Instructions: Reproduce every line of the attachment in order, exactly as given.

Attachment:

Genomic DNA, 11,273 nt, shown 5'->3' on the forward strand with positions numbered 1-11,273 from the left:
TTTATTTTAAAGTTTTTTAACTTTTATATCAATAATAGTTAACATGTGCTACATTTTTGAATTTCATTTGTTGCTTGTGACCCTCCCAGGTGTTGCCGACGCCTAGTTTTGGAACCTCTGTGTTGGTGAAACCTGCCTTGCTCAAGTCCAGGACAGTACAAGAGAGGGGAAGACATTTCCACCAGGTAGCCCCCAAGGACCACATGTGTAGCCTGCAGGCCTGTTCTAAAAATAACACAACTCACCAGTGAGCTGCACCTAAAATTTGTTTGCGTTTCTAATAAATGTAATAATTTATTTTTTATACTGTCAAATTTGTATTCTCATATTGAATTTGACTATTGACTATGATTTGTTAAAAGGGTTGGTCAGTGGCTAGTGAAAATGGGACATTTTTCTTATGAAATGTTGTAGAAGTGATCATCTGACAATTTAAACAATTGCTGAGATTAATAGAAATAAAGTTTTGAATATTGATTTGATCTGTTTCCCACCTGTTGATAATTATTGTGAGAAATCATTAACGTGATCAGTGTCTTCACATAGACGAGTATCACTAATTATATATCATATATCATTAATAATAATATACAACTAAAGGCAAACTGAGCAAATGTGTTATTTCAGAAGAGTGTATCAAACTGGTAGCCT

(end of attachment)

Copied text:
Genomic DNA, 11,273 nt, shown 5'->3' on the forward strand with positions numbered 1-11,273 from the left:
TTTATTTTAAAGTTTTTTAACTTTTATATCAATAATAGTTAACATGTGCTACATTTTTGAATTTCATTTGTTGCTTGTGACCCTCCCAGGTGTTGCCGACGCCTAGTTTTGGAACCTCTGTGTTGGTGAAACCTGCCTTGCTCAAGTCCAGGACAGTACAAGAGAGGGGAAGACATTTCCACCAGGTAGCCCCCAAGGACCACATGTGTAGCCTGCAGGCCTGTTCTAAAAATAACACAACTCACCAGTGAGCTGCACCTAAAATTTGTTTGCGTTTCTAATAAATGTAATAATTTATTTTTTATACTGTCAAATTTGTATTCTCATATTGAATTTGACTATTGACTATGATTTGTTAAAAGGGTTGGTCAGTGGCTAGTGAAAATGGGACATTTTTCTTATGAAATGTTGTAGAAGTGATCATCTGACAATTTAAACAATTGCTGAGATTAATAGAAATAAAGTTTTGAATATTGATTTGATCTGTTTCCCACCTGTTGATAATTATTGTGAGAAATCATTAACGTGATCAGTGTCTTCACATAGACGAGTATCACTAATTATATATCATATATCATTAATAATAATATACAACTAAAGGCAAACTGAGCAAATGTGTTATTTCAGAAGAGTGTATCAAACTGGTAGCCT